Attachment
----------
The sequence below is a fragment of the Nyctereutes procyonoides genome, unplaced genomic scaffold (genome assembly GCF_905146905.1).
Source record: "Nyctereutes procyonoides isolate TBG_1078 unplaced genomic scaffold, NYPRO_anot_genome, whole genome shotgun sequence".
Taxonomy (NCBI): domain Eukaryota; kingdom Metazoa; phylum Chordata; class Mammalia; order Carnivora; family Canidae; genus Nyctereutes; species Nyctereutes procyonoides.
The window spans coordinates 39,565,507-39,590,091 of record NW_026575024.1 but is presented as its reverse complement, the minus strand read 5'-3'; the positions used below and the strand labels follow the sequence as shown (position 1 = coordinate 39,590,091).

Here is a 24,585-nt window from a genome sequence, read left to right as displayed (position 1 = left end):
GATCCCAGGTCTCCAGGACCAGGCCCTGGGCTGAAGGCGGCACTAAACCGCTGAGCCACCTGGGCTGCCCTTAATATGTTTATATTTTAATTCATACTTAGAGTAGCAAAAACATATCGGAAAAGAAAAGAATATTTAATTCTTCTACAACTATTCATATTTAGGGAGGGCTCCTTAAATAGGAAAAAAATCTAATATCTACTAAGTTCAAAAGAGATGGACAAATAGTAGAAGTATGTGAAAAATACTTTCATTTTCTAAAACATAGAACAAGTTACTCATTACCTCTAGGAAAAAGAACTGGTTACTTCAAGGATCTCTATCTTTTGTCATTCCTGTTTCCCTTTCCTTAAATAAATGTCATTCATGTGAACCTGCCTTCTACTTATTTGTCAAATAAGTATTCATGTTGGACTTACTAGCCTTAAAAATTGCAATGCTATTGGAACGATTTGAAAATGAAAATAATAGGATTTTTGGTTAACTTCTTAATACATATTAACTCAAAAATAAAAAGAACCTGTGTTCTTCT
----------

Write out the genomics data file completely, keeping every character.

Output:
The sequence below is a fragment of the Nyctereutes procyonoides genome, unplaced genomic scaffold (genome assembly GCF_905146905.1).
Source record: "Nyctereutes procyonoides isolate TBG_1078 unplaced genomic scaffold, NYPRO_anot_genome, whole genome shotgun sequence".
Taxonomy (NCBI): domain Eukaryota; kingdom Metazoa; phylum Chordata; class Mammalia; order Carnivora; family Canidae; genus Nyctereutes; species Nyctereutes procyonoides.
The window spans coordinates 39,565,507-39,590,091 of record NW_026575024.1 but is presented as its reverse complement, the minus strand read 5'-3'; the positions used below and the strand labels follow the sequence as shown (position 1 = coordinate 39,590,091).

Here is a 24,585-nt window from a genome sequence, read left to right as displayed (position 1 = left end):
GATCCCAGGTCTCCAGGACCAGGCCCTGGGCTGAAGGCGGCACTAAACCGCTGAGCCACCTGGGCTGCCCTTAATATGTTTATATTTTAATTCATACTTAGAGTAGCAAAAACATATCGGAAAAGAAAAGAATATTTAATTCTTCTACAACTATTCATATTTAGGGAGGGCTCCTTAAATAGGAAAAAAATCTAATATCTACTAAGTTCAAAAGAGATGGACAAATAGTAGAAGTATGTGAAAAATACTTTCATTTTCTAAAACATAGAACAAGTTACTCATTACCTCTAGGAAAAAGAACTGGTTACTTCAAGGATCTCTATCTTTTGTCATTCCTGTTTCCCTTTCCTTAAATAAATGTCATTCATGTGAACCTGCCTTCTACTTATTTGTCAAATAAGTATTCATGTTGGACTTACTAGCCTTAAAAATTGCAATGCTATTGGAACGATTTGAAAATGAAAATAATAGGATTTTTGGTTAACTTCTTAATACATATTAACTCAAAAATAAAAAGAACCTGTGTTCTTCT